"The theme of 'The Prodigal' is the sacrifices that brothers, and
incidentally their wives, are called upon to make for more 'gifted' members.
A touch of genius, real or imagined, condemns these workers to a treadmill from which release seems far distant.
"In the Dowell family pride is maintained only by strenuous efforts of a younger
son, Dane, to which his wife, Hallie, who herself goes to business, gives a mentually grudging assent. Dana's brother, Alric, a concert pianist, contributes nothing in the days of his prosperity to the upkeep of his aged arthritic mother in her decaying mansion....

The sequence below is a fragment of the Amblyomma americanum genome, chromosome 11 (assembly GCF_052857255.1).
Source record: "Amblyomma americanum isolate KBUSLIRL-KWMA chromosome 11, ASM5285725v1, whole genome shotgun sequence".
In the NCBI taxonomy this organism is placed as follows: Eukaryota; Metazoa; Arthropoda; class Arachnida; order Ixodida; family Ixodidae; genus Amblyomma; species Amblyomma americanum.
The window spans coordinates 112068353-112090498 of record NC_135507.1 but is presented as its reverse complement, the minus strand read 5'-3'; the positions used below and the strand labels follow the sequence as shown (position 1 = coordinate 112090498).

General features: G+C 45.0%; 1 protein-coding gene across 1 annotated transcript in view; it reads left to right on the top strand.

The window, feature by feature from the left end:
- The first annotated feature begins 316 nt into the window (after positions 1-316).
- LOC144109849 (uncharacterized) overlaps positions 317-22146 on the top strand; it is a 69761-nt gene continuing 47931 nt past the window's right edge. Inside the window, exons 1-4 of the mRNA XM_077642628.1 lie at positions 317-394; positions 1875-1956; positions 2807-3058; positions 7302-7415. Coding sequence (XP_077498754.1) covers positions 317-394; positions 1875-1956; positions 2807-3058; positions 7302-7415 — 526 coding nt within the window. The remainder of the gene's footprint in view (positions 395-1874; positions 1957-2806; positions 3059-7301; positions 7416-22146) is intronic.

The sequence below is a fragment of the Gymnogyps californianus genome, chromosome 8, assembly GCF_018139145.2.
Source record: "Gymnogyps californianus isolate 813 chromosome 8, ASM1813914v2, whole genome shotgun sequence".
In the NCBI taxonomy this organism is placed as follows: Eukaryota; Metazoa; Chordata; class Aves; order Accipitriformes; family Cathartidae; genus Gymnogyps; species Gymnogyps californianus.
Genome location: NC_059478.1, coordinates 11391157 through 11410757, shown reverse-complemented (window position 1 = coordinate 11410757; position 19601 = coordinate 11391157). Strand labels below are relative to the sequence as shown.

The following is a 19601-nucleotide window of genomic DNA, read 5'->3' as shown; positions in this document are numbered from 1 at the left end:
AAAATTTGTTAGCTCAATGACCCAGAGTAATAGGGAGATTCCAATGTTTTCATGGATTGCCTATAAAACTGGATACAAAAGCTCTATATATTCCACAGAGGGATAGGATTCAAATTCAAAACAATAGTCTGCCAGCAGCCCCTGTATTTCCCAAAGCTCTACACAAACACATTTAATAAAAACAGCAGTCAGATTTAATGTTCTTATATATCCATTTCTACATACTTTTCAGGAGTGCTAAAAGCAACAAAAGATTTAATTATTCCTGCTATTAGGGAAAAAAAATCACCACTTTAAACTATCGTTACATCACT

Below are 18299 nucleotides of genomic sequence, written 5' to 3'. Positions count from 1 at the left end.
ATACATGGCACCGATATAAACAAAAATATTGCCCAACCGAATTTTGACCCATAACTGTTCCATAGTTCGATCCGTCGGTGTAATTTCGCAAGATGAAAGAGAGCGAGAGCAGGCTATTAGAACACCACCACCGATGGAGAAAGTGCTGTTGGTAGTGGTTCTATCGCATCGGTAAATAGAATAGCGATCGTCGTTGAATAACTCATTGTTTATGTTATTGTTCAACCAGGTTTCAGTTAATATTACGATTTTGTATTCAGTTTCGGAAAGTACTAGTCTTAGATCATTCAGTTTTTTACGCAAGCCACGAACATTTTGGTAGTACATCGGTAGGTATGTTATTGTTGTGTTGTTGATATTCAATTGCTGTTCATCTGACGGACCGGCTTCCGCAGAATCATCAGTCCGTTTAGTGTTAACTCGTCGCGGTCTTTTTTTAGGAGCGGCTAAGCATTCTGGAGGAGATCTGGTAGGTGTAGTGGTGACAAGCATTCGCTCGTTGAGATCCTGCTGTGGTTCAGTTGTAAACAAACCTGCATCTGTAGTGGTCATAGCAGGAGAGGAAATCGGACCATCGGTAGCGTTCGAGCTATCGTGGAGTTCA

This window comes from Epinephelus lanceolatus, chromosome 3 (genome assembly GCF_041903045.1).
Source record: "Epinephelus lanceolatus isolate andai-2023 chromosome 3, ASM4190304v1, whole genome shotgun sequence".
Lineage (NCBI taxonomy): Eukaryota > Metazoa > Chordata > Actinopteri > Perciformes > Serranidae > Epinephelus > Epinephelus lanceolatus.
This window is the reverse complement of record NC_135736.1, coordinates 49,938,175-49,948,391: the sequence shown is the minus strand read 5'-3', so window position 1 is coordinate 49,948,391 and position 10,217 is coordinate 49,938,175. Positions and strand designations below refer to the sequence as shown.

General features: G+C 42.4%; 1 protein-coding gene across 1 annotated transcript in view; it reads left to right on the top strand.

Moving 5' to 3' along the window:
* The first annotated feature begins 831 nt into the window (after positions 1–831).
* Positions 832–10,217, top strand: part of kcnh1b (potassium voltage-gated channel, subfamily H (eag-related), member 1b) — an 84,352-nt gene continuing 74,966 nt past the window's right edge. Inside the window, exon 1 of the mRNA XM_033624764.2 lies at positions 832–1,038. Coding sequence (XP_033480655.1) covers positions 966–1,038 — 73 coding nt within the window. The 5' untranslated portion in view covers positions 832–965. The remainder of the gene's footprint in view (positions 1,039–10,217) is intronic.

"...The novel takes its theme from Hallie's resentment at a sermon on the joy in heaven 'over one sinner that repenteth, more than over ninety and nine just persons, which need no repentance.' Aunt Lune thinks the prodigals get their punishment here."
-- Robert R. Lane, "The Fiction Shelf," Newark Evening News, ca Sept. 15, 1950
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